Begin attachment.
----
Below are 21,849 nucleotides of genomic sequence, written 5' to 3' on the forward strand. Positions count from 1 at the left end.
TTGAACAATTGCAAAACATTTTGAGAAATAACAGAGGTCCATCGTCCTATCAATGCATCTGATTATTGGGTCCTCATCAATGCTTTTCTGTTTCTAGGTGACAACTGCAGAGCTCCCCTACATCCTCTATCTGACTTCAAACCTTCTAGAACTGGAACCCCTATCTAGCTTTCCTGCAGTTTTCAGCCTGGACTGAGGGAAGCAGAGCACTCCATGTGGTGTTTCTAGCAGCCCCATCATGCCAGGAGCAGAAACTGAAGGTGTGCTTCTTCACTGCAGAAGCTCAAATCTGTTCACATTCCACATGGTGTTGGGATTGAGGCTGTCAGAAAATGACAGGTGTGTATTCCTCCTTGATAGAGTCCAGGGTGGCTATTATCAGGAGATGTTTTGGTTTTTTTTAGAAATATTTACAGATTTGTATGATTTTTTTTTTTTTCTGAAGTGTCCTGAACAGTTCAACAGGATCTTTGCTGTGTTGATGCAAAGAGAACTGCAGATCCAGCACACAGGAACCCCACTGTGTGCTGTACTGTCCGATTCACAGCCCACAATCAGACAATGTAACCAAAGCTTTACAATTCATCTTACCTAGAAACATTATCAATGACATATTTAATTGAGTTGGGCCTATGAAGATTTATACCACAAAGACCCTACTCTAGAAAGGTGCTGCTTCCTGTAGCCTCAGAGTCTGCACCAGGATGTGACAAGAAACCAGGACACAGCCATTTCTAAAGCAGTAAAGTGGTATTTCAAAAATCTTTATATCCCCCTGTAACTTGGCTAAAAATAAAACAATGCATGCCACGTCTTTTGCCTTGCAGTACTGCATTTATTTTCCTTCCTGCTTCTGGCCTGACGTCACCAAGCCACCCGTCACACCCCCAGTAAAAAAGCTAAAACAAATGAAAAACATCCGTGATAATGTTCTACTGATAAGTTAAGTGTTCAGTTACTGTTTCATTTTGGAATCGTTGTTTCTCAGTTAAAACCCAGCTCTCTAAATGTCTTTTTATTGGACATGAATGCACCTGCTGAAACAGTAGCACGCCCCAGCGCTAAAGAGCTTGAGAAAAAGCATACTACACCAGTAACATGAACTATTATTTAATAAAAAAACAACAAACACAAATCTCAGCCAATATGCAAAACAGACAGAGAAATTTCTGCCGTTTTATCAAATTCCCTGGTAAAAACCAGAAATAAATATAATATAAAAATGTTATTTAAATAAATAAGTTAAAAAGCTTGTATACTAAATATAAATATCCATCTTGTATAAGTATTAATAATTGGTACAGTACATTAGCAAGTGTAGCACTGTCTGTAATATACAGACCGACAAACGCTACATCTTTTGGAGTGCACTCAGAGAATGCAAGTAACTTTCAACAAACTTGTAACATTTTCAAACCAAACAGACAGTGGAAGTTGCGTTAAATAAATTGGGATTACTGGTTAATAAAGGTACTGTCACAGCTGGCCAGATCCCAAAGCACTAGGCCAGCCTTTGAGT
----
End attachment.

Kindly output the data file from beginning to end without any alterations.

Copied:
Below are 21,849 nucleotides of genomic sequence, written 5' to 3' on the forward strand. Positions count from 1 at the left end.
TTGAACAATTGCAAAACATTTTGAGAAATAACAGAGGTCCATCGTCCTATCAATGCATCTGATTATTGGGTCCTCATCAATGCTTTTCTGTTTCTAGGTGACAACTGCAGAGCTCCCCTACATCCTCTATCTGACTTCAAACCTTCTAGAACTGGAACCCCTATCTAGCTTTCCTGCAGTTTTCAGCCTGGACTGAGGGAAGCAGAGCACTCCATGTGGTGTTTCTAGCAGCCCCATCATGCCAGGAGCAGAAACTGAAGGTGTGCTTCTTCACTGCAGAAGCTCAAATCTGTTCACATTCCACATGGTGTTGGGATTGAGGCTGTCAGAAAATGACAGGTGTGTATTCCTCCTTGATAGAGTCCAGGGTGGCTATTATCAGGAGATGTTTTGGTTTTTTTTAGAAATATTTACAGATTTGTATGATTTTTTTTTTTTTCTGAAGTGTCCTGAACAGTTCAACAGGATCTTTGCTGTGTTGATGCAAAGAGAACTGCAGATCCAGCACACAGGAACCCCACTGTGTGCTGTACTGTCCGATTCACAGCCCACAATCAGACAATGTAACCAAAGCTTTACAATTCATCTTACCTAGAAACATTATCAATGACATATTTAATTGAGTTGGGCCTATGAAGATTTATACCACAAAGACCCTACTCTAGAAAGGTGCTGCTTCCTGTAGCCTCAGAGTCTGCACCAGGATGTGACAAGAAACCAGGACACAGCCATTTCTAAAGCAGTAAAGTGGTATTTCAAAAATCTTTATATCCCCCTGTAACTTGGCTAAAAATAAAACAATGCATGCCACGTCTTTTGCCTTGCAGTACTGCATTTATTTTCCTTCCTGCTTCTGGCCTGACGTCACCAAGCCACCCGTCACACCCCCAGTAAAAAAGCTAAAACAAATGAAAAACATCCGTGATAATGTTCTACTGATAAGTTAAGTGTTCAGTTACTGTTTCATTTTGGAATCGTTGTTTCTCAGTTAAAACCCAGCTCTCTAAATGTCTTTTTATTGGACATGAATGCACCTGCTGAAACAGTAGCACGCCCCAGCGCTAAAGAGCTTGAGAAAAAGCATACTACACCAGTAACATGAACTATTATTTAATAAAAAAACAACAAACACAAATCTCAGCCAATATGCAAAACAGACAGAGAAATTTCTGCCGTTTTATCAAATTCCCTGGTAAAAACCAGAAATAAATATAATATAAAAATGTTATTTAAATAAATAAGTTAAAAAGCTTGTATACTAAATATAAATATCCATCTTGTATAAGTATTAATAATTGGTACAGTACATTAGCAAGTGTAGCACTGTCTGTAATATACAGACCGACAAACGCTACATCTTTTGGAGTGCACTCAGAGAATGCAAGTAACTTTCAACAAACTTGTAACATTTTCAAACCAAACAGACAGTGGAAGTTGCGTTAAATAAATTGGGATTACTGGTTAATAAAGGTACTGTCACAGCTGGCCAGATCCCAAAGCACTAGGCCAGCCTTTGAGT